I live in a small condo association in New Jersey where the board and management
company have notified the homeowners that they will be replacing the stairwells
on the units. This work will be taking place over a few years, and has begun
with 13 targeted for this year (2015). When I questioned the decision about
which units were going to be done; I received a response that the decision was
based on professional advice from the contractor. This was concerning, because
this was the sole source used, and did not factor in other major components
(i.e. - misconduct). There are a number of homeowners who have consistently
neglected to pay the monthly association fees and also some who are renting
their units, which is prohibited per the Master Deed (each unit shall at all
times be the principal residence of the unit owner. No unit owner shall rent or
lease a unit if such renting or leasing will result in the unit no longer being
the principal place of residence for the unit owner). My questions are this: 1.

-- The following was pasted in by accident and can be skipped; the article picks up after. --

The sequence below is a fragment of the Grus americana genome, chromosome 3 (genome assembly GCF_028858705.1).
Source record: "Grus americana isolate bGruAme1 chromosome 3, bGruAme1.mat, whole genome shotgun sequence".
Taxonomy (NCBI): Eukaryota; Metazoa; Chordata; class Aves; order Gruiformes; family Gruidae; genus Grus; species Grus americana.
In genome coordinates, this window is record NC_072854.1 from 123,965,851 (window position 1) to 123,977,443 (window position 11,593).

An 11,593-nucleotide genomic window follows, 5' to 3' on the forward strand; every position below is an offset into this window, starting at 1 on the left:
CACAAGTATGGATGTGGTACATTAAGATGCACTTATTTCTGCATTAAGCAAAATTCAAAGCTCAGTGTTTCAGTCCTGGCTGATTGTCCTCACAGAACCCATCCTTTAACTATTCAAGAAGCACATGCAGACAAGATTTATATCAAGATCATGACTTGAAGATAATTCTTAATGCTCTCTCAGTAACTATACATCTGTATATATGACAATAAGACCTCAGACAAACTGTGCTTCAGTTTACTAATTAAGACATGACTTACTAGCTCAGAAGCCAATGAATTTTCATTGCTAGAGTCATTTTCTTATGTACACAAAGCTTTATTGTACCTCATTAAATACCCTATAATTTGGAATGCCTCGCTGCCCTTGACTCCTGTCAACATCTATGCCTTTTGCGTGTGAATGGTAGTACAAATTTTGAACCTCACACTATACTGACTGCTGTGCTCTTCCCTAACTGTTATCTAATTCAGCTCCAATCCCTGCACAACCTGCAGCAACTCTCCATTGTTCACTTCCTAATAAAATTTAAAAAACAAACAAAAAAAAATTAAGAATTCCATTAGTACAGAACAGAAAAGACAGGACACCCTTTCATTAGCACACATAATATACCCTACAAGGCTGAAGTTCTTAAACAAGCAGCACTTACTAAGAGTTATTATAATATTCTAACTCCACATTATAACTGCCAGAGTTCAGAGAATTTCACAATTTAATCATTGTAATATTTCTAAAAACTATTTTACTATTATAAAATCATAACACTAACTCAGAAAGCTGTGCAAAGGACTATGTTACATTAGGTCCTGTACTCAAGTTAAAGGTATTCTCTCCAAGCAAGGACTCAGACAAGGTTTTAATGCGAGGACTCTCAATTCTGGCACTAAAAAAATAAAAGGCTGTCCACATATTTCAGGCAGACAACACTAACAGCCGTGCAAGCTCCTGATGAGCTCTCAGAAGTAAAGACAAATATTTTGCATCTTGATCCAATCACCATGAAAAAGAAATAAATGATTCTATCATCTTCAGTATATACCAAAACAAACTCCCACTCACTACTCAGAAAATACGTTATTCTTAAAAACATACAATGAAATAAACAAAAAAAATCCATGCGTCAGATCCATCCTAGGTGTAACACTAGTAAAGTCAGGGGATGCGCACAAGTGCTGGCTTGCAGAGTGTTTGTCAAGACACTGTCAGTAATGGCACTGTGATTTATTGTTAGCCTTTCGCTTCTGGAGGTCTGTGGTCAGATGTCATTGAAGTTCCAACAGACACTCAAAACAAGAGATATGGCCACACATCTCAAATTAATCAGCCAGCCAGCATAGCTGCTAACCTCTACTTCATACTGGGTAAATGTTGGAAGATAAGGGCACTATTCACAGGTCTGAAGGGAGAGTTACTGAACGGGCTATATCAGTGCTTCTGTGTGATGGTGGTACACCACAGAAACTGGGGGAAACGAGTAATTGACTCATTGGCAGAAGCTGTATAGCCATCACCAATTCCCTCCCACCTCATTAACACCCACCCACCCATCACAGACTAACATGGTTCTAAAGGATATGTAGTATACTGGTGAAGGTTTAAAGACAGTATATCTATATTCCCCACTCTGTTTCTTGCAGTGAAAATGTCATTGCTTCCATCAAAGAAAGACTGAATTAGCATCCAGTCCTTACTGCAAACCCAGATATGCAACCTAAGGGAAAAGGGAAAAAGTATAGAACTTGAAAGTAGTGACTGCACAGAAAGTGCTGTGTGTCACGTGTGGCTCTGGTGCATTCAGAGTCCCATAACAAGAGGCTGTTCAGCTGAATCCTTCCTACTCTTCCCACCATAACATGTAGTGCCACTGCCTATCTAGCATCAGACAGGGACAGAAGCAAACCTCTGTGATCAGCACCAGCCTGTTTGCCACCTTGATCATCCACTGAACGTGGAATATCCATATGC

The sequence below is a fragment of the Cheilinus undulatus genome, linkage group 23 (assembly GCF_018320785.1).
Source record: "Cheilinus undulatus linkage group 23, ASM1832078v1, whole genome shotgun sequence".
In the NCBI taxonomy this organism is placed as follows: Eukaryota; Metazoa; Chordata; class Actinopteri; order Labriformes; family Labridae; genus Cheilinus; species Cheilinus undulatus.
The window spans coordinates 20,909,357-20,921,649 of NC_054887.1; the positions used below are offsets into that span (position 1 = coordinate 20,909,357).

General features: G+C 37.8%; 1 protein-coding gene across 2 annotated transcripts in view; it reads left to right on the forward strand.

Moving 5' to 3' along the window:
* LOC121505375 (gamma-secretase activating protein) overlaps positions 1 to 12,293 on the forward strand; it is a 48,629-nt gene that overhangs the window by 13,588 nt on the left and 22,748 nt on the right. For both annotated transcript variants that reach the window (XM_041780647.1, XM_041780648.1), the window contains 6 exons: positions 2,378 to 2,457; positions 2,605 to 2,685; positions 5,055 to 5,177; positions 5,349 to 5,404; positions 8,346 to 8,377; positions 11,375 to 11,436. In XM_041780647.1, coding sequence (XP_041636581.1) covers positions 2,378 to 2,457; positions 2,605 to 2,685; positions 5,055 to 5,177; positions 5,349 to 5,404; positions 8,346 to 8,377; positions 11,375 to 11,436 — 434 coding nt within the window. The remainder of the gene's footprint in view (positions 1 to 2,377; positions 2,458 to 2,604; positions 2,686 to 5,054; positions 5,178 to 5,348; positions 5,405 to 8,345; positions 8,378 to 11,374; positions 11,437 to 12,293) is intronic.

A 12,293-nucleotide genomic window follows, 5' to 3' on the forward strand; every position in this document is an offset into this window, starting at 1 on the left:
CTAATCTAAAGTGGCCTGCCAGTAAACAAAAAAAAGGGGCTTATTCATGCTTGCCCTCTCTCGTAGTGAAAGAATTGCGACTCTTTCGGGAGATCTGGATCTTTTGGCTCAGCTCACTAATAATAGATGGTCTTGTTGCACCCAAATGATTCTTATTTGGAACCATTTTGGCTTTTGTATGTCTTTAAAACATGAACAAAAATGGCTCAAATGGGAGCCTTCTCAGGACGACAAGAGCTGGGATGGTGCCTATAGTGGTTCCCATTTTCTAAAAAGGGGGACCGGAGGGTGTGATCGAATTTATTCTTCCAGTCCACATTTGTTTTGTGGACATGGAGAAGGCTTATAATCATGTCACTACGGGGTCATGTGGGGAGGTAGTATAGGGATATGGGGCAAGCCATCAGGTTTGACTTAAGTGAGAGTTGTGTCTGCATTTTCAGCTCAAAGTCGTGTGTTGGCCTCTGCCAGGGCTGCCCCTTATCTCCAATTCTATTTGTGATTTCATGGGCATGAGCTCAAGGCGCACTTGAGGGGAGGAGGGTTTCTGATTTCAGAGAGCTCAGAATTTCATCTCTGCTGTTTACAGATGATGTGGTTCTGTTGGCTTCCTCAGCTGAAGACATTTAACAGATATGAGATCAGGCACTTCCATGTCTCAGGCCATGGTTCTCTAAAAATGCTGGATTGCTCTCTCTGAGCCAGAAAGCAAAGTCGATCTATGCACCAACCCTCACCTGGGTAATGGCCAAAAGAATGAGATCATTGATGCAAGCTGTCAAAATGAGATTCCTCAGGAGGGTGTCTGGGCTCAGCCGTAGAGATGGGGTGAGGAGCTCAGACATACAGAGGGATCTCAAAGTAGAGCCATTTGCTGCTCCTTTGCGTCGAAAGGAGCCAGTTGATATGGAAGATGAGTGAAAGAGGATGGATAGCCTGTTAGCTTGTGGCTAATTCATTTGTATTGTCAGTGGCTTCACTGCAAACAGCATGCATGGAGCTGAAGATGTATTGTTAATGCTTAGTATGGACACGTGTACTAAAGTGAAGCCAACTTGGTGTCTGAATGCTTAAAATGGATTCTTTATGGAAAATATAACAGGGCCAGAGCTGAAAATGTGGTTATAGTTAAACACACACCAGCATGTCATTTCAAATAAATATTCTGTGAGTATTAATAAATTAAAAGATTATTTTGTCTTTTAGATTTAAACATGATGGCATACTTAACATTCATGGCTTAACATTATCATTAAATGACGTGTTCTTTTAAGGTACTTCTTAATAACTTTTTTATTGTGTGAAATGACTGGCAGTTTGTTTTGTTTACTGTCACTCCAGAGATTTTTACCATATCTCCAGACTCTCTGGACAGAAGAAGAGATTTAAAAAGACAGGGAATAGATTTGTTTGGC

Why is it that the board has allowed priority to be given for the replacement
of the stairwells to homeowners who are not paying and/or are renting their
units over those homeowners who are paying and the unit is their primary place
of residence (for over 15 years)? 2. What recommendations do you have that
would help to get a satisfactory response and proper and corrective action
taken by the board?
Additionally, to note: I've already contacted the board and management company
on this matter twice to see how to get this resolved. As mentioned above, the
first response only stated that the decision was based on professional advice.
After submitting a followup, the second response received was that because I
involved other parties, my email has been forwarded to the association's
attorney and any other communications would be handled through the attorney. No
further response has been received from anyone. What can I do?
—-Waiting for Answers in Woodbridge
A “While the officers and directors of community associations have a fiduciary
relationship to the members (owners), board decisions are generally protected
by the "business judgment rule," says Michael D. Mirne, an attorney and
certified tax assessor with the Law Office of Michael D. Mirne, LLC in Ocean
Township. “The theory behind this rule is that courts should not substitute their judgment
for the judgment of the elected or appointed board members, so long as the
members of the board acted in compliance with established standards of conduct.
Accordingly, I do not believe that the homeowner can establish any wrongdoing on
the part of the association.”